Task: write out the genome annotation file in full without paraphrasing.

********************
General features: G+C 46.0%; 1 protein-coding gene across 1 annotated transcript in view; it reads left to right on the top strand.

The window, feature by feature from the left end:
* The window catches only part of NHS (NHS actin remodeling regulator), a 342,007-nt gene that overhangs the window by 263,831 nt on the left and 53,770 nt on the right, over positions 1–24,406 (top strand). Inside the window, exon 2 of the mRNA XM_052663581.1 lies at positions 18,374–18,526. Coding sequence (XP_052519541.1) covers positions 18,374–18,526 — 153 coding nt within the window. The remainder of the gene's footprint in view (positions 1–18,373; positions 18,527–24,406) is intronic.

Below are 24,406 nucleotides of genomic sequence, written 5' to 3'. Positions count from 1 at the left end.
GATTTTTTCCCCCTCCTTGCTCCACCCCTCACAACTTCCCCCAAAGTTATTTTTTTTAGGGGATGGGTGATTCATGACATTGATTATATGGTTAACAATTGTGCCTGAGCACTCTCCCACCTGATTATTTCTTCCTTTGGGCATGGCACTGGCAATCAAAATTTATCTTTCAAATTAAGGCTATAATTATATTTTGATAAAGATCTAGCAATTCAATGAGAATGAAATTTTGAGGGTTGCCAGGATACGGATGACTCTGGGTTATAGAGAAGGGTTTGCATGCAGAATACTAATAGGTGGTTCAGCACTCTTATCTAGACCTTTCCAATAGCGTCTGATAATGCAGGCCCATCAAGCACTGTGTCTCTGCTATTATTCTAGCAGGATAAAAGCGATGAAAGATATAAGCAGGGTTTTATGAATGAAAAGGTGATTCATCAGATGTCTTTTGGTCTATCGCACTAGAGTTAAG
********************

General features: G+C 46.0%; 1 protein-coding gene across 1 annotated transcript in view; it reads left to right on the top strand.

The window, feature by feature from the left end:
* The window catches only part of NHS (NHS actin remodeling regulator), a 342,007-nt gene that overhangs the window by 263,831 nt on the left and 53,770 nt on the right, over positions 1–24,406 (top strand). Inside the window, exon 2 of the mRNA XM_052663581.1 lies at positions 18,374–18,526. Coding sequence (XP_052519541.1) covers positions 18,374–18,526 — 153 coding nt within the window. The remainder of the gene's footprint in view (positions 1–18,373; positions 18,527–24,406) is intronic.

Below are 24,406 nucleotides of genomic sequence, written 5' to 3'. Positions count from 1 at the left end.
GATTTTTTCCCCCTCCTTGCTCCACCCCTCACAACTTCCCCCAAAGTTATTTTTTTTAGGGGATGGGTGATTCATGACATTGATTATATGGTTAACAATTGTGCCTGAGCACTCTCCCACCTGATTATTTCTTCCTTTGGGCATGGCACTGGCAATCAAAATTTATCTTTCAAATTAAGGCTATAATTATATTTTGATAAAGATCTAGCAATTCAATGAGAATGAAATTTTGAGGGTTGCCAGGATACGGATGACTCTGGGTTATAGAGAAGGGTTTGCATGCAGAATACTAATAGGTGGTTCAGCACTCTTATCTAGACCTTTCCAATAGCGTCTGATAATGCAGGCCCATCAAGCACTGTGTCTCTGCTATTATTCTAGCAGGATAAAAGCGATGAAAGATATAAGCAGGGTTTTATGAATGAAAAGGTGATTCATCAGATGTCTTTTGGTCTATCGCACTAGAGTTAAG